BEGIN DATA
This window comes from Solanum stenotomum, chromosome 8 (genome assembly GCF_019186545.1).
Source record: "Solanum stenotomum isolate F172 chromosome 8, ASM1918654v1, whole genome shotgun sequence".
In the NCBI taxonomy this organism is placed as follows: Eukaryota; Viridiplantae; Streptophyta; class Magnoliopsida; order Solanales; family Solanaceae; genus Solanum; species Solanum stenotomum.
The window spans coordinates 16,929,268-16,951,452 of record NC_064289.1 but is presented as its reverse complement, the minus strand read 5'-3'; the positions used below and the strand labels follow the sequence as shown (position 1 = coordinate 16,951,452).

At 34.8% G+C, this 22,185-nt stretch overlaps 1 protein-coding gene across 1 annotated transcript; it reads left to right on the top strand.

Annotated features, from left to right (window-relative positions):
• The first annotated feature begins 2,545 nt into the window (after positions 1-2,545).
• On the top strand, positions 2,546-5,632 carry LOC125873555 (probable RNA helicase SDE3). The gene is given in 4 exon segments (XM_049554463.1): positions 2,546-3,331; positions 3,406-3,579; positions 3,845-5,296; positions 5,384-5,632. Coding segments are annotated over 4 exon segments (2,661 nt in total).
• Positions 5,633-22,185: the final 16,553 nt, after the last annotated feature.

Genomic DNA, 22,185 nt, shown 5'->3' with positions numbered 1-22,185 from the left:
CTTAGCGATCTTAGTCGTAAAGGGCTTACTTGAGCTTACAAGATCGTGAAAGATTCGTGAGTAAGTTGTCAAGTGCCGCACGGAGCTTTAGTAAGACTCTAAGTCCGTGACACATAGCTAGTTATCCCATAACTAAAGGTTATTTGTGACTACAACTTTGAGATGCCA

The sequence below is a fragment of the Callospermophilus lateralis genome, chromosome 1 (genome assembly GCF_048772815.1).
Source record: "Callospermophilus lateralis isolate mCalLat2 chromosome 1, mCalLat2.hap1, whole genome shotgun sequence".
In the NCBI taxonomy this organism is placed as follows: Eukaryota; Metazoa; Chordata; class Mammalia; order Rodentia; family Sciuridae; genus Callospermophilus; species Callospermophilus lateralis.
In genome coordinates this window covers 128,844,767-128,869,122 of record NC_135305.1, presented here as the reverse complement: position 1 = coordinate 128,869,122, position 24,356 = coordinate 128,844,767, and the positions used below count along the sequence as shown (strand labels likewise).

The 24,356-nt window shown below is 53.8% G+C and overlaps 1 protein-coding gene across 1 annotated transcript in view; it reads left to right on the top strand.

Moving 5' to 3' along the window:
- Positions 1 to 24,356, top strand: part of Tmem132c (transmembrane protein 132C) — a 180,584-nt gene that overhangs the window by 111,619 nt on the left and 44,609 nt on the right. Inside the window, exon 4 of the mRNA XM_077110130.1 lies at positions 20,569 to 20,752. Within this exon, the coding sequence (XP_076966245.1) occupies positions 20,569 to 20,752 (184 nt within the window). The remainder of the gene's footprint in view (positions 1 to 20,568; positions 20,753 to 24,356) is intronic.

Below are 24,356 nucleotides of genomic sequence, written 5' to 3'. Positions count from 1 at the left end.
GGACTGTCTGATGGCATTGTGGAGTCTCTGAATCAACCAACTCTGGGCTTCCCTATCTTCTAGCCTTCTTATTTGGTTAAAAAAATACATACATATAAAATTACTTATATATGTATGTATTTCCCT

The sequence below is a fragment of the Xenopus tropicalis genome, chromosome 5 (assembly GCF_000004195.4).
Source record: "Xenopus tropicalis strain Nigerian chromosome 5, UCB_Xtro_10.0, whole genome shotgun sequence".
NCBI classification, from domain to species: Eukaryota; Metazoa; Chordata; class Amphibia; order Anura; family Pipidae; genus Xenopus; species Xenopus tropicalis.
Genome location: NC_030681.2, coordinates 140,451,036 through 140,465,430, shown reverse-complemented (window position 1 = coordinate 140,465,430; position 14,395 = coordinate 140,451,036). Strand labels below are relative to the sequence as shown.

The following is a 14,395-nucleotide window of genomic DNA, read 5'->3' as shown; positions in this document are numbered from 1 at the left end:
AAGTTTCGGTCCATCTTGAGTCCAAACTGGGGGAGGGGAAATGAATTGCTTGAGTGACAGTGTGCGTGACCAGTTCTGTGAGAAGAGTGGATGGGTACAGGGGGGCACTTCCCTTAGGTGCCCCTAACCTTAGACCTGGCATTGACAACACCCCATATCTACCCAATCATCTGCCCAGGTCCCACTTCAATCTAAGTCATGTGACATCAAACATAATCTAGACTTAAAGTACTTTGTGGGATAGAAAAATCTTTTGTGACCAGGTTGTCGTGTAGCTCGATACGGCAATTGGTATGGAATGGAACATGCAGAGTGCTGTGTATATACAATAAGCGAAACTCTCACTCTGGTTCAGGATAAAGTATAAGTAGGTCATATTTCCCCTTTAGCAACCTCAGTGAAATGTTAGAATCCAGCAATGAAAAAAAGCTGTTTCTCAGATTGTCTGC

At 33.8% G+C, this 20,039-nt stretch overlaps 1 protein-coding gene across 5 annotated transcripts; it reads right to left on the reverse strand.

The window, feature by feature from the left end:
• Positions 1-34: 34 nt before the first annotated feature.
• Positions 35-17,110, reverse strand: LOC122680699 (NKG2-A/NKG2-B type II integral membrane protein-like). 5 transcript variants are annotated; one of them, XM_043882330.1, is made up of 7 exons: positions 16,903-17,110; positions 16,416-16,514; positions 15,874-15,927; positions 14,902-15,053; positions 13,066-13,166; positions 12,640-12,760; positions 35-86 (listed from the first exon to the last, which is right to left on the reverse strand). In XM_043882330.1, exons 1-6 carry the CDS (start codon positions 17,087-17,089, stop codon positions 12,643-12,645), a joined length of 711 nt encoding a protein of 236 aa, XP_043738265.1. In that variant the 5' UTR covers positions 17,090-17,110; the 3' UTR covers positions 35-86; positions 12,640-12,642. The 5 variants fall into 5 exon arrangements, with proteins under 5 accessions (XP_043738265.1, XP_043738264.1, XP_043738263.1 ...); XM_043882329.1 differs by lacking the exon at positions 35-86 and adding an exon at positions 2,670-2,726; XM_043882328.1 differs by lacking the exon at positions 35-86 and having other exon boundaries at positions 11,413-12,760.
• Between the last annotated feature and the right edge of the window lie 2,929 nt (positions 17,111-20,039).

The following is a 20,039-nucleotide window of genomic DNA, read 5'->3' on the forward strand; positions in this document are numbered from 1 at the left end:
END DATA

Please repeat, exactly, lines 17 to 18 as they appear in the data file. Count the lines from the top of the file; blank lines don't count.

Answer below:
Moving 5' to 3' along the window:
- Positions 1 to 24,356, top strand: part of Tmem132c (transmembrane protein 132C) — a 180,584-nt gene that overhangs the window by 111,619 nt on the left and 44,609 nt on the right. Inside the window, exon 4 of the mRNA XM_077110130.1 lies at positions 20,569 to 20,752. Within this exon, the coding sequence (XP_076966245.1) occupies positions 20,569 to 20,752 (184 nt within the window). The remainder of the gene's footprint in view (positions 1 to 20,568; positions 20,753 to 24,356) is intronic.